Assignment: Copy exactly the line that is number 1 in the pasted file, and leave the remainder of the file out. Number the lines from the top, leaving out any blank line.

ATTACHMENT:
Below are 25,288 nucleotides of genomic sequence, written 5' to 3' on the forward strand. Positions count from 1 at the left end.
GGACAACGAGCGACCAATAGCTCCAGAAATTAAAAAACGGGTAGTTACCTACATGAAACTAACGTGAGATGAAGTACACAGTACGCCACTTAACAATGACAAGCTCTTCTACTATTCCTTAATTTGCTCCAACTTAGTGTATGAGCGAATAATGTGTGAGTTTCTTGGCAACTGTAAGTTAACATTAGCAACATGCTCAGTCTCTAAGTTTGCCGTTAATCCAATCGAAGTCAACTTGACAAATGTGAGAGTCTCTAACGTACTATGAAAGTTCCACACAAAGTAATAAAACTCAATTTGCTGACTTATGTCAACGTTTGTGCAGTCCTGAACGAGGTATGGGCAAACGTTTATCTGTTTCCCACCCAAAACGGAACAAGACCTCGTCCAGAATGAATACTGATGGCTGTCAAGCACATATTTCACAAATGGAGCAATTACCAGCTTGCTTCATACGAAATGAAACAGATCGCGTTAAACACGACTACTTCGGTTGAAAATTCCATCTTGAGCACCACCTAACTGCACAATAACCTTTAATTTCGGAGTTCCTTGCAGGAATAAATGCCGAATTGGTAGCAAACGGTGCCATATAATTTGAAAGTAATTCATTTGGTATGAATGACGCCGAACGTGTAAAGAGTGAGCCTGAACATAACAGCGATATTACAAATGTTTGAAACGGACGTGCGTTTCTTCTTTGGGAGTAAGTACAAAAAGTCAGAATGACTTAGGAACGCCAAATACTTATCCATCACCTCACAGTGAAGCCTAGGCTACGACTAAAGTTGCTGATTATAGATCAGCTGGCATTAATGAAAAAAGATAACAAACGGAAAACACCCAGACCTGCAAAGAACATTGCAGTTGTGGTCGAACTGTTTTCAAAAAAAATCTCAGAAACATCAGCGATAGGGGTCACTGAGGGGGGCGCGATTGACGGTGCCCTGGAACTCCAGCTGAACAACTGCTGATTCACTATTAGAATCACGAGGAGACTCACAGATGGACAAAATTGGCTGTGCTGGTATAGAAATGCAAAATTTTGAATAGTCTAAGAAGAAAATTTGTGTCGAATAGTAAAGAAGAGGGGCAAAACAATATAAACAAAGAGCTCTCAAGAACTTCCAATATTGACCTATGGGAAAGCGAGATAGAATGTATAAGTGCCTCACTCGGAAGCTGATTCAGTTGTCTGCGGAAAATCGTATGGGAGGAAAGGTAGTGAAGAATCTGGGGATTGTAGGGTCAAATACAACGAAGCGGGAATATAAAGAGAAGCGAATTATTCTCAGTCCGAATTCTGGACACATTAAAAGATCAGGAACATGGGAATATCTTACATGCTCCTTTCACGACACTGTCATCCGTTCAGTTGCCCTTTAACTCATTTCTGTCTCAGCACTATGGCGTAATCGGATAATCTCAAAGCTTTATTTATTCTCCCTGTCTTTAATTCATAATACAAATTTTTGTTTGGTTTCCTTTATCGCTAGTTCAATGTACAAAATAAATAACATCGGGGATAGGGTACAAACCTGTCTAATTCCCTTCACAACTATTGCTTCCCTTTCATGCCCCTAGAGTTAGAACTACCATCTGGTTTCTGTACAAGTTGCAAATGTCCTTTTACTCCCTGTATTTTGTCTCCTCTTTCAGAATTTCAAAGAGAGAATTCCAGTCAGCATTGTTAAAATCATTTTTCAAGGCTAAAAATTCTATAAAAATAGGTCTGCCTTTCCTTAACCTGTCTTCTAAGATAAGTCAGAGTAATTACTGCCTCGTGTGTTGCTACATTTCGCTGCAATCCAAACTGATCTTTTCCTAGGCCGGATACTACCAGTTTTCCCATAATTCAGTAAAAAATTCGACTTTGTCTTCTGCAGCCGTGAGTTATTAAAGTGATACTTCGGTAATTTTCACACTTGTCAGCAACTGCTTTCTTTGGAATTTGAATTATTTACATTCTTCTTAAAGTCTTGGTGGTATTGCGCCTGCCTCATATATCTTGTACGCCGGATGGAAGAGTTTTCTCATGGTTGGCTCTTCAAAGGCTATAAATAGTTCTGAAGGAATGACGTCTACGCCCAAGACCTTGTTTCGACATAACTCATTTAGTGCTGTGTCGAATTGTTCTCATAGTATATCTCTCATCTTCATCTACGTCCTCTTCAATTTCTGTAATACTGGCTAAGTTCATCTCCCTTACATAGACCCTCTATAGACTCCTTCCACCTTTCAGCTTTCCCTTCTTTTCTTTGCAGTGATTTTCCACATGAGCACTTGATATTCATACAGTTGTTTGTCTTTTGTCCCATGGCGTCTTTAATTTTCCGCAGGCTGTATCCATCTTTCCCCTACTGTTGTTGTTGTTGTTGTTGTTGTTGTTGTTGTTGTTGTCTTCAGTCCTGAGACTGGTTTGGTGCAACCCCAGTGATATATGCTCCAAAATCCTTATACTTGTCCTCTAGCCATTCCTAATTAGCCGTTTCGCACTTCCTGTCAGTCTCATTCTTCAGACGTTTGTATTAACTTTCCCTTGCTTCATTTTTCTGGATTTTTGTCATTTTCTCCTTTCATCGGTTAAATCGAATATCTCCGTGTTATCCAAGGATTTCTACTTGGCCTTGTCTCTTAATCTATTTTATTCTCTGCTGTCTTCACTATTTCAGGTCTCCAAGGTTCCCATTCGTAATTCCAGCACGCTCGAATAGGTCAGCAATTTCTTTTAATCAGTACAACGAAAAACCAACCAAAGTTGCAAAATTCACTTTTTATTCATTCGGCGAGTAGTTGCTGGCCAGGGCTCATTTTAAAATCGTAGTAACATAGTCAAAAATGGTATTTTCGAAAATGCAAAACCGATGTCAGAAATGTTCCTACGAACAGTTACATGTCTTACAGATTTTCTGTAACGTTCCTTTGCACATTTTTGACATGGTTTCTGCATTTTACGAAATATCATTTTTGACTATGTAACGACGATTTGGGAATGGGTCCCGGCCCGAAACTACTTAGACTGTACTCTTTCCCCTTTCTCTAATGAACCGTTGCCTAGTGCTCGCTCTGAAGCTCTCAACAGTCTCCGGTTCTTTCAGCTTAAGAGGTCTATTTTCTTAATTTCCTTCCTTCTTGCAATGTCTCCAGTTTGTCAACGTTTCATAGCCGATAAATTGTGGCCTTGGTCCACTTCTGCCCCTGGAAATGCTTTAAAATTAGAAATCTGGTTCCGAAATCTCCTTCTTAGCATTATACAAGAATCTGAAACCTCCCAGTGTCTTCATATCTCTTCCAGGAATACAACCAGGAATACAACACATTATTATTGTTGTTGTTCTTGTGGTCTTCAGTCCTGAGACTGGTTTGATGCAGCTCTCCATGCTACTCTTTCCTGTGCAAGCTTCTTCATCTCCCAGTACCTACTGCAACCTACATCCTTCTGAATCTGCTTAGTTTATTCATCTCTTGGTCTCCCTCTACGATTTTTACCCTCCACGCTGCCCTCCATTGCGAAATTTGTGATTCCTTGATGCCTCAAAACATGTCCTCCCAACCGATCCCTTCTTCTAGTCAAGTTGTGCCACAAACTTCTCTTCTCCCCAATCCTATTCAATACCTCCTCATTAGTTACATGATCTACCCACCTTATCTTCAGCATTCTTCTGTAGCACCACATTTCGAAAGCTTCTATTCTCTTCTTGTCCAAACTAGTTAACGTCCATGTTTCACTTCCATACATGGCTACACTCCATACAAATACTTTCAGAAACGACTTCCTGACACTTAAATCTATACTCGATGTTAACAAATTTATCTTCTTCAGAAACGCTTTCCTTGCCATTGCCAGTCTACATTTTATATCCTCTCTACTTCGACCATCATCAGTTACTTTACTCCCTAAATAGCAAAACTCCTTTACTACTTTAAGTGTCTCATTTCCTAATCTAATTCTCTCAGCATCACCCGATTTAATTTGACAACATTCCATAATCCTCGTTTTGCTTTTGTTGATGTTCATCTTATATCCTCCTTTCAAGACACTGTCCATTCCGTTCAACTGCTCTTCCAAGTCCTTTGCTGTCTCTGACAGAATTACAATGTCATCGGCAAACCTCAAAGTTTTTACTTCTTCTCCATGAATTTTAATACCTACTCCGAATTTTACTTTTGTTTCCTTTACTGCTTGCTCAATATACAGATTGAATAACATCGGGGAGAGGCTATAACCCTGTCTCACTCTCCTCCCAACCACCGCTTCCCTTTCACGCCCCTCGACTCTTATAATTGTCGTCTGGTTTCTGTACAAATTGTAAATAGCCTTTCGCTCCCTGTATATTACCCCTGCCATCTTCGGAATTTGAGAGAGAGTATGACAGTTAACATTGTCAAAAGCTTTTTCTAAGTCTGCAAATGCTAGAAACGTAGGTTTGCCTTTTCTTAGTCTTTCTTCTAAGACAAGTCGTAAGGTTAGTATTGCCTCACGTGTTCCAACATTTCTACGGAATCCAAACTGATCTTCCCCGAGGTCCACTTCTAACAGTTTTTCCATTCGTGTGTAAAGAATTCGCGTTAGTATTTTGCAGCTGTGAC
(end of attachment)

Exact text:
Below are 25,288 nucleotides of genomic sequence, written 5' to 3' on the forward strand. Positions count from 1 at the left end.